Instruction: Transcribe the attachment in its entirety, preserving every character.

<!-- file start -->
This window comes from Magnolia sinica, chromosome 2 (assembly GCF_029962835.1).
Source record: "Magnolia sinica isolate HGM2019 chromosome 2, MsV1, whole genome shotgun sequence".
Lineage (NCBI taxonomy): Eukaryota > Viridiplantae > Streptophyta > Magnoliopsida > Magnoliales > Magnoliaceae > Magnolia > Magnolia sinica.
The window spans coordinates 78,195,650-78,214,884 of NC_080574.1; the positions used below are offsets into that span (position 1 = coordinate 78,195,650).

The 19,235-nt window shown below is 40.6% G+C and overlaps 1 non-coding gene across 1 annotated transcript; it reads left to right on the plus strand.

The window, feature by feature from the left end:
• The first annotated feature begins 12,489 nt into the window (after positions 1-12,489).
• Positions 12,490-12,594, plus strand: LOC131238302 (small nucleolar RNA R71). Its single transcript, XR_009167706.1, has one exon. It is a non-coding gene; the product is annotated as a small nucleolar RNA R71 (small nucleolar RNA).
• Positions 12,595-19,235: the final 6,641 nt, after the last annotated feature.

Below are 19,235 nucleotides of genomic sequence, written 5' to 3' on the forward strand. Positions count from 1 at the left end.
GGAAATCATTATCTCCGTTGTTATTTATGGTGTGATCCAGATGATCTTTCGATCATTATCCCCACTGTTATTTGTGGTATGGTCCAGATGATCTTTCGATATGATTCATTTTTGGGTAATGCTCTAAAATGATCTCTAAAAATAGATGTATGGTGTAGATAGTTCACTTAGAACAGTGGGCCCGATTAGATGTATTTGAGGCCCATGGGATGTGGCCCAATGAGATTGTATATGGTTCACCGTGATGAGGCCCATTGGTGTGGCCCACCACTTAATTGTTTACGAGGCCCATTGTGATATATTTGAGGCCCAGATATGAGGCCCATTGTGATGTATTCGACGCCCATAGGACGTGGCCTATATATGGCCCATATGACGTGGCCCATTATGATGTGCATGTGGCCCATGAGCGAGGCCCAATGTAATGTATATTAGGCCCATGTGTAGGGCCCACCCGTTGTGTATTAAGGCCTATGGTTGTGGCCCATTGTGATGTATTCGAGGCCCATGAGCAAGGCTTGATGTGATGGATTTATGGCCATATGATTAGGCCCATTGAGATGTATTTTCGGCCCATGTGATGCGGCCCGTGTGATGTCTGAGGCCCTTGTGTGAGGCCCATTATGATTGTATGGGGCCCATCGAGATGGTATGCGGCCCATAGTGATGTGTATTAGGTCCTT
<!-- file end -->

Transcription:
This window comes from Magnolia sinica, chromosome 2 (assembly GCF_029962835.1).
Source record: "Magnolia sinica isolate HGM2019 chromosome 2, MsV1, whole genome shotgun sequence".
Lineage (NCBI taxonomy): Eukaryota > Viridiplantae > Streptophyta > Magnoliopsida > Magnoliales > Magnoliaceae > Magnolia > Magnolia sinica.
The window spans coordinates 78,195,650-78,214,884 of NC_080574.1; the positions used below are offsets into that span (position 1 = coordinate 78,195,650).

The 19,235-nt window shown below is 40.6% G+C and overlaps 1 non-coding gene across 1 annotated transcript; it reads left to right on the plus strand.

The window, feature by feature from the left end:
• The first annotated feature begins 12,489 nt into the window (after positions 1-12,489).
• Positions 12,490-12,594, plus strand: LOC131238302 (small nucleolar RNA R71). Its single transcript, XR_009167706.1, has one exon. It is a non-coding gene; the product is annotated as a small nucleolar RNA R71 (small nucleolar RNA).
• Positions 12,595-19,235: the final 6,641 nt, after the last annotated feature.

Below are 19,235 nucleotides of genomic sequence, written 5' to 3' on the forward strand. Positions count from 1 at the left end.
GGAAATCATTATCTCCGTTGTTATTTATGGTGTGATCCAGATGATCTTTCGATCATTATCCCCACTGTTATTTGTGGTATGGTCCAGATGATCTTTCGATATGATTCATTTTTGGGTAATGCTCTAAAATGATCTCTAAAAATAGATGTATGGTGTAGATAGTTCACTTAGAACAGTGGGCCCGATTAGATGTATTTGAGGCCCATGGGATGTGGCCCAATGAGATTGTATATGGTTCACCGTGATGAGGCCCATTGGTGTGGCCCACCACTTAATTGTTTACGAGGCCCATTGTGATATATTTGAGGCCCAGATATGAGGCCCATTGTGATGTATTCGACGCCCATAGGACGTGGCCTATATATGGCCCATATGACGTGGCCCATTATGATGTGCATGTGGCCCATGAGCGAGGCCCAATGTAATGTATATTAGGCCCATGTGTAGGGCCCACCCGTTGTGTATTAAGGCCTATGGTTGTGGCCCATTGTGATGTATTCGAGGCCCATGAGCAAGGCTTGATGTGATGGATTTATGGCCATATGATTAGGCCCATTGAGATGTATTTTCGGCCCATGTGATGCGGCCCGTGTGATGTCTGAGGCCCTTGTGTGAGGCCCATTATGATTGTATGGGGCCCATCGAGATGGTATGCGGCCCATAGTGATGTGTATTAGGTCCTT